Translation Expanded: Japanese/English

Translation Expanded: Japanese/English is a letterform and language exploration created by Clay Cooper of the BFA Graphic Design Program at CSULB. It attempts to show how the Japanese language works and how it differs from English.

Japanese is uses three different scripts to make up the written language: Kanji (Chinese characters), Hiragana (modified Chinese characters), and Katakana (derived from Kanji, but used for translating phonetics from other languages).

The Japanese syntax order is Subject, Object, Verb. English is Subject, Verb, Object.

The web presence allows the viewer to remove and replace the scripts my clicking buttons to the right. Go there now.


Photos of the prints showing all Japanese scripts together (far left) and separated (three on right).


Showcased at Michael Osborne Design in San Francisco.

The interactive web presence is really the best way to understand how the scripts work together. Check it out!

Union Weekly: The Gauntlet: 2010: Editors vs. Staff

The Gauntlet 2010:  Editors vs. Staff
Volume 67
Issue 05
Sept 27 2010

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This was one of our more fun and silly issues, where a staff member suggested a tournament of sorts, between the editors and the staff. This tournament, he called The Gauntlet, and he already had all the rules and events! So basically, he made it up in High school in the middle of no where in Northern California, so the events were:
Strength: Weight Toss
Endurance: Wall Sit
Speed: Soda Chug
Creativity: Poems (Subway)
Brain Capacity: Memorization
Pissing Contest: Yes, we did.

If anything, read it for the Subway Haikus, they’re pretty good.

Anyway, design was inspired or just completely ripped off from the old Pee Chee folders in the 80s. Our Head Illustrator, Jeff Chang, did all the fantastic illustration, we were lucky he was experimenting with gestural drawing at the time! Check out his freaking website!!

Million Trees NYC – One Show Campaign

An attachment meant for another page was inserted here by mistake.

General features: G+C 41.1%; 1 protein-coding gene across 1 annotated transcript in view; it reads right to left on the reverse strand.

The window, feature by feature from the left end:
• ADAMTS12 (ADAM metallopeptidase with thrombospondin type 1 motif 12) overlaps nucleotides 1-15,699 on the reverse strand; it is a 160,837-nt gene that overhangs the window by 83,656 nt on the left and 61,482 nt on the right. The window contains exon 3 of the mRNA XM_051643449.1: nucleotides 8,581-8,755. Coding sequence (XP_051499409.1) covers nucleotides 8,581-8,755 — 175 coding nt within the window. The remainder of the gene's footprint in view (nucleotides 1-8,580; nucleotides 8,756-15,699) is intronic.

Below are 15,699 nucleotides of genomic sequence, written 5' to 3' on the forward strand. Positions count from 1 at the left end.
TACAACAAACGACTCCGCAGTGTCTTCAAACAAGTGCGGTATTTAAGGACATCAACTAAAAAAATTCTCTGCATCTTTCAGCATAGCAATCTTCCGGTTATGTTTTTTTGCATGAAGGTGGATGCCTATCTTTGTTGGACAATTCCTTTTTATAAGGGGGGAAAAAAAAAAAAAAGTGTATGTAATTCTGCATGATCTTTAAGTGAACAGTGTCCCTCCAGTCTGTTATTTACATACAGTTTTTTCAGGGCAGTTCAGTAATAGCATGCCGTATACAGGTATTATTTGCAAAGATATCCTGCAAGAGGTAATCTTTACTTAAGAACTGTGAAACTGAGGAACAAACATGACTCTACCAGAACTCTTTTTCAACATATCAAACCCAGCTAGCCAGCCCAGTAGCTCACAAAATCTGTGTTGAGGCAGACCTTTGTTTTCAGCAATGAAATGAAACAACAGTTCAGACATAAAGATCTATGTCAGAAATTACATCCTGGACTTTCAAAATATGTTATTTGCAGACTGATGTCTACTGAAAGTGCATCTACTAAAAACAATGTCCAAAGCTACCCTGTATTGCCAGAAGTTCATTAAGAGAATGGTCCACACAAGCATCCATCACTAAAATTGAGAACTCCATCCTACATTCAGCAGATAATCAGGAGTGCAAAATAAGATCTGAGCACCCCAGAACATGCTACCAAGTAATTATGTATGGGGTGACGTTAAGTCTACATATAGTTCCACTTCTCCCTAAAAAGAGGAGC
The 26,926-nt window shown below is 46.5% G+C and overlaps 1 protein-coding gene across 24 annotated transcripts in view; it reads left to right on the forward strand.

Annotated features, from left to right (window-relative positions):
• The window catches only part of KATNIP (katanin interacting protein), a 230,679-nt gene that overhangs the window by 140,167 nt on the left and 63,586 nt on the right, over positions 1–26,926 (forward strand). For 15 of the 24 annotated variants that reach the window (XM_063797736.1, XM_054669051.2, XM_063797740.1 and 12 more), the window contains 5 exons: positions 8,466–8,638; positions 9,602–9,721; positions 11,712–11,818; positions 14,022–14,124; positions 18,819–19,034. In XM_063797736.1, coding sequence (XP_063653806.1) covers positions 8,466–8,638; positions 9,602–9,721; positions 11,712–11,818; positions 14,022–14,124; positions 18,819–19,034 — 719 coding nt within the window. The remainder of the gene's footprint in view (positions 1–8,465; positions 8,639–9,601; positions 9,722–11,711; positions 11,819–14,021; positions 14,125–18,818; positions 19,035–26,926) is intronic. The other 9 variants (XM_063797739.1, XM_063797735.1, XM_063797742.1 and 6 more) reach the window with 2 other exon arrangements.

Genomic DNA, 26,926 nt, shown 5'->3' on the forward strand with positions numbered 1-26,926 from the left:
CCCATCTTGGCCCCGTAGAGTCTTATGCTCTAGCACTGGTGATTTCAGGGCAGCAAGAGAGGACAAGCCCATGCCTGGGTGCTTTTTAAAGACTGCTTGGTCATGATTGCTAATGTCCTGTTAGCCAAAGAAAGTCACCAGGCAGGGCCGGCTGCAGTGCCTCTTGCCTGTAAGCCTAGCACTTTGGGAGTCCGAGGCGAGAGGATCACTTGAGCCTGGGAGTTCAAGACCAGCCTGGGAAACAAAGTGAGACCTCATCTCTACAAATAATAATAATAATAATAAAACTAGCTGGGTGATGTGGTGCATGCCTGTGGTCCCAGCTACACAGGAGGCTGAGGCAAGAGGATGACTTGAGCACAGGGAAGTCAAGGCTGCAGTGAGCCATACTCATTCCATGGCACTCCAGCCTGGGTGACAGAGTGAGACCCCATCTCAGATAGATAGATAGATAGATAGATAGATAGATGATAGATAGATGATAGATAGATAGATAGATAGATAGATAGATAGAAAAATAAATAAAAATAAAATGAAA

million trees nyc atlas admillion trees nyc bronze bull admillion trees nyc liberty ad

I was asked to help a team of copy writers, attending The Bookshop advertising school in LA, art direct a campaign for The One Show competition for Million Trees NYC. After failing at illustrating the campaign myself, I looked to a friend I knew could pull it off. My man Alex Gardner whipped these up in just two days, what a hero!

Organization: Million Trees NYC (One Show Competition)
Copy: Even the toughest New Yorkers have limits on what they can weather. For a cleaner, greener, milder city – Trees get it done.

The Weather Channel – Print Ads

These are the advertisements (spreads) I turned in for our Art Direction assignment for The Weather Channel. The style and art direction was inspired by Cassius Coolidge, a late 19th century painter who’s most known for his series Dogs Playing Poker. The ads were rendered with a Wacom tablet in Photoshop using the original paintings as reference.

Company: The Weather Channel
Tagline: Get to know the elements.

Union Weekly Cover – Rotting Education to the Core

Rotting Education to the Core
Volume 66
Issue 12
May 03 2010

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This week the Union attempts to tame the commotion of teacher lay-offs. Who’s most at risk and why? Plus a few personal stories from teachers in the district.